Walk from Port Isaac to Port Gaverne – This walk begins at Port Isaac’s clifftop car park. It drops to Port Gaverne, then follows the river behind Port Gaverne and travels up through fields to the top of a hill, from where there are spectacular views of the valley and Port Gaverne.  Begin at the Port Isaac main car park and walk down the hill to Port Gaverne, past the head where fulmars nest on the rock cliffs, and back to the ledge where the route joins the trail at Cartway Cove. This walk is appropriate for people of all ages. The walk from Barretts Zawn follows the shoreline along Bounds Cliff to the steep ravine at Ranie Point and back. The walk follows the river inland to the farm at Hendra, then returns to Port Gaverne along the riverside road.

Port Gaverne near Port Isaac

Go on a Port Isaac Treasure Trail

The Treasure Trail, aka the Port Isaac treasure hunt, allows you to explore Port Isaac independently. As you go along the trail, you’ll explore the intriguing details concealed in existing buildings, permanent features, and monuments to locate the buried treasure. There are rewards if you’re successful. The Trail starts at the car park midway between Port Isaac and Port Gaverne and takes you through the narrow alleys to the port area, where fishermen still offload their catch every day. The trail then climbs the other side of the cliffs and onto the South West Coast Path before returning to the beginning. The 1.5-mile circle takes around 1.5 hours to complete, depending on your own speed. The whole treasure-hunting journey costs £9.99, including everything.  You can buy the Treasure Trail for Port Isaac here.

Things to do near Port Isaac

Port Isaac is a beautiful place to visit, but it will only take you a maximum of 2 days to see everything there is to see. And so to fully experience North Cornwall, here are some ideas of Port Isaac’s nearby attractions.

Cycle the Camel Trail from Wadebridge to Padstow

The Camel Trail passes through some of Cornwall’s most breathtaking landscapes. The trail is free to access and is open all year, with a full track length of 10.5 miles. No cars are permitted on the track, so it’s perfect for a family cycle ride and it is also used by walkers, joggers, and birdwatchers. The River Camel is usually close during the trail’s length, and there are various areas to stop and enjoy your surroundings. Many sections of the trail are pretty quiet, particularly in the off-season and even during the summer months. This lovely route offers stunning landscape differences, ranging from peaceful beauty along the Camel Estuary to uncontrolled wildness on the moorland at its extreme northern end. There’s more on what to do in Padstow here.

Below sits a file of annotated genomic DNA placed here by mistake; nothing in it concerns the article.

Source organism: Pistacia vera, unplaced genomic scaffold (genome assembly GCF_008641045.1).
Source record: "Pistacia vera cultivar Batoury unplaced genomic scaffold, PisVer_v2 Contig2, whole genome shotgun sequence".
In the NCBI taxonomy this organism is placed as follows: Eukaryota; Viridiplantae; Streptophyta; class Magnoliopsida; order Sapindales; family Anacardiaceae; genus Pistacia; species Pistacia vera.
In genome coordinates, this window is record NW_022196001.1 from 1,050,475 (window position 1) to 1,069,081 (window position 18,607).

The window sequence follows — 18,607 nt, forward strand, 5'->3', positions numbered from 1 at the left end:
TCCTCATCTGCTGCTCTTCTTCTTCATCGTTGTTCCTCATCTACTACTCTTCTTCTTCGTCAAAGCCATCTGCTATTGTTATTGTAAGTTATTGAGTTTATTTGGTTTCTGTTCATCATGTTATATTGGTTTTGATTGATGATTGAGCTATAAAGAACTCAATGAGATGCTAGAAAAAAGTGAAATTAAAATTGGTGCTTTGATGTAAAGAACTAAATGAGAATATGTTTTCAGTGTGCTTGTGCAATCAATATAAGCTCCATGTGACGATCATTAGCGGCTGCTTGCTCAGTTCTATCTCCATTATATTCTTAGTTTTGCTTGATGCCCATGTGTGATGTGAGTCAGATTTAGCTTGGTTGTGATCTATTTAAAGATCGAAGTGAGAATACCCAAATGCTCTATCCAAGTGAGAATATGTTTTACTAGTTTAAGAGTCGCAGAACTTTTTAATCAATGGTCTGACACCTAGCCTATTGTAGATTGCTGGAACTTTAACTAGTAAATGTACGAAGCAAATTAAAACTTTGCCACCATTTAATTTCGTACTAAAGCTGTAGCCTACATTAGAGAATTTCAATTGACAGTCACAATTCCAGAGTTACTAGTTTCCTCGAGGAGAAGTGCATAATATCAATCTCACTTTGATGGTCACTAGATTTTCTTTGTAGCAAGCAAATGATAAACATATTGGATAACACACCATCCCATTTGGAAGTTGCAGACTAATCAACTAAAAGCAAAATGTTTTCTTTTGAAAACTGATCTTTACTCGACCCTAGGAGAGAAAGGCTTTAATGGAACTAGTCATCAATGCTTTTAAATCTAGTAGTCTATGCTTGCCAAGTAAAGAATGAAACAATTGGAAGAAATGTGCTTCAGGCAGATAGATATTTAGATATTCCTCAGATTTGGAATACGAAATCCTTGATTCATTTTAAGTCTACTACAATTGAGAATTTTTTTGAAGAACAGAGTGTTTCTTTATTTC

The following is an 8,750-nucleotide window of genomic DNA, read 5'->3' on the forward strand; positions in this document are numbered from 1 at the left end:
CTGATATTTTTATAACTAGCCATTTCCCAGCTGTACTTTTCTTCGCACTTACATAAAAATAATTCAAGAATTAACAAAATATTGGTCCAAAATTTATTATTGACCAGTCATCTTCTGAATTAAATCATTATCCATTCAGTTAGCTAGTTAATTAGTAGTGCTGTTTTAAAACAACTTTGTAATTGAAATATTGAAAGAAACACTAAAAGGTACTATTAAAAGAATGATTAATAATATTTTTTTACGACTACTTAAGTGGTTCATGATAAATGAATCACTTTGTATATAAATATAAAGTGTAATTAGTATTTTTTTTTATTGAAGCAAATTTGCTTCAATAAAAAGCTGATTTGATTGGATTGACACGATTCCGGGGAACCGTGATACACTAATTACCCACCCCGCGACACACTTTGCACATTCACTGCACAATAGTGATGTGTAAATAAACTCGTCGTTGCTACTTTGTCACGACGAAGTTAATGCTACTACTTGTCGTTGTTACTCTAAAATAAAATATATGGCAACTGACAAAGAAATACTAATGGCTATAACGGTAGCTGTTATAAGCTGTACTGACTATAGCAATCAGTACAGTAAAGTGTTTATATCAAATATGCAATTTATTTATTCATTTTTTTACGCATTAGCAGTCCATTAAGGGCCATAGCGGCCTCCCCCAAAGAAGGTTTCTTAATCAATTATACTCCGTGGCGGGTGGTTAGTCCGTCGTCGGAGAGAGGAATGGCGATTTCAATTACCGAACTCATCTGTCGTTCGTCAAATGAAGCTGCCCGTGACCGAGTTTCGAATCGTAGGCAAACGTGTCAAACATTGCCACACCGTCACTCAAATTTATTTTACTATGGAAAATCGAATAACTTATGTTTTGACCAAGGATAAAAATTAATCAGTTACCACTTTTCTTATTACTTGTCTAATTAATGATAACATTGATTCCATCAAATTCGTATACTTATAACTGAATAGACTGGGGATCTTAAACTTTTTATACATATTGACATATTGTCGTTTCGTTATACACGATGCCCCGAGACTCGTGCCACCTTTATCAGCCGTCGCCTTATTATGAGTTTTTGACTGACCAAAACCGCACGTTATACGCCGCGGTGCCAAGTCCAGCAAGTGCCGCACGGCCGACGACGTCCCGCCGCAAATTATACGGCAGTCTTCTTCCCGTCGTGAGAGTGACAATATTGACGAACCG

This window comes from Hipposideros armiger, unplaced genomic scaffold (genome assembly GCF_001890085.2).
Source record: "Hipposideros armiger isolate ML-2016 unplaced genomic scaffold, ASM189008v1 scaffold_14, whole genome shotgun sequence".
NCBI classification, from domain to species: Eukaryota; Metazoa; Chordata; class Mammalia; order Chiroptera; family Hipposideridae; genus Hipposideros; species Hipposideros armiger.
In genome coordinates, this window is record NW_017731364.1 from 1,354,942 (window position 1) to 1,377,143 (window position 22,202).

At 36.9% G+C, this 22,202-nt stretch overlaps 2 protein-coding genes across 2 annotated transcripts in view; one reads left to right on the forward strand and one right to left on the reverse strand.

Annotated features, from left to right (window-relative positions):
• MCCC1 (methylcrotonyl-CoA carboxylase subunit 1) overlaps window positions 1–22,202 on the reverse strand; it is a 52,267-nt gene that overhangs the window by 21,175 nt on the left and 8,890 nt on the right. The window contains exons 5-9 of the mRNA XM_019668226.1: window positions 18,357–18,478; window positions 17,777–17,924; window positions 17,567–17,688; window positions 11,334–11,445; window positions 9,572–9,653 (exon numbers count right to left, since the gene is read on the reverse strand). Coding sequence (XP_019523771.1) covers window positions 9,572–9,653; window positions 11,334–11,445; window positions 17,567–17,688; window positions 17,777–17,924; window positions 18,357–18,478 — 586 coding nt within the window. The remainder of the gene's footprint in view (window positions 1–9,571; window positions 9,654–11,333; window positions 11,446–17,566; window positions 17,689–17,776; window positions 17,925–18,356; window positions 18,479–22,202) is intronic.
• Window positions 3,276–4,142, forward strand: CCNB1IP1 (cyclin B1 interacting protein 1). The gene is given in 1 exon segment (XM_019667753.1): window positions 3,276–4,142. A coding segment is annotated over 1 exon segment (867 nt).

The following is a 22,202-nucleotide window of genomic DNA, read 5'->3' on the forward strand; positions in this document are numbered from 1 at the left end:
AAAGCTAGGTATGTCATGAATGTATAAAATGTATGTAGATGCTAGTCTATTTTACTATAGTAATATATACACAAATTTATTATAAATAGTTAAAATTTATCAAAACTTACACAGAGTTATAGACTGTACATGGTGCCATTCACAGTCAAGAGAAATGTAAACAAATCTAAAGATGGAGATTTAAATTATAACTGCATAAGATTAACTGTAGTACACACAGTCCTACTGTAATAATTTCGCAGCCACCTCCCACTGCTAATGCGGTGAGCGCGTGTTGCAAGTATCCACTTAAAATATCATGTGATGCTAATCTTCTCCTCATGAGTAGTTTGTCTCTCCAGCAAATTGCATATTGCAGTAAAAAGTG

The Camel Trail near Port Isaac

Visit Bodmin Jail near Port Isaac

Discover Cornwall’s most spooky and dark past in a brand new world-class interactive experience at the Cornwall Museum and Heritage Centre. Explore the depths of the jail’s cutting-edge ‘Dark Walk,’ where your perceptions of the ancient and modern are twisted and aroused as you travel through time. A large number of buildings at the jail, which was established in 1779 and closed in 1927, fell into ruin; however, parts of the prison have been turned into a tourist attraction, and a significant chunk of the prison has recently been transformed into a hotel. (You can book a night at the jail here) As World War One broke out, the number of inmates dropped, and the final male prisoner was freed from Bodmin Jail in July 1916. Ticket prices vary from £12 to £25, depending on the length of the 90-minute tour inside the jail. Visiting Bodmin Jail is one of the best things to do in Bodmin.

Visit Tintagel Castle

Tintagel Castle, positioned on a rocky ledge, has been the setting for stories and myths for hundreds of years and is now a UNESCO World Heritage Site. Tintagel Castle’s ruins are widely believed to be the castle of King Arthur, the hero of myth and legend, and also the site of his death. It’s easy to follow the outdoor exhibits that serve as a tour across the various areas of the castle. These displays offer historical background and information about some of the stories associated with Tintagel Castle. Tintagel Castle is open to the public and the entry fee is £16.00 for adults and £9.60 for children under the age of 18. English Heritage members get in for free – it’s well worth the membership!  Join here.  Tintagel Castle is open at different times throughout the year, depending on the month. On weekdays, Tintagel Castle is normally open from 10:00 a.m. until 4:00 p.m.  Tintagel Castle is one of Cornwall’s Best Castles – read about more of them here.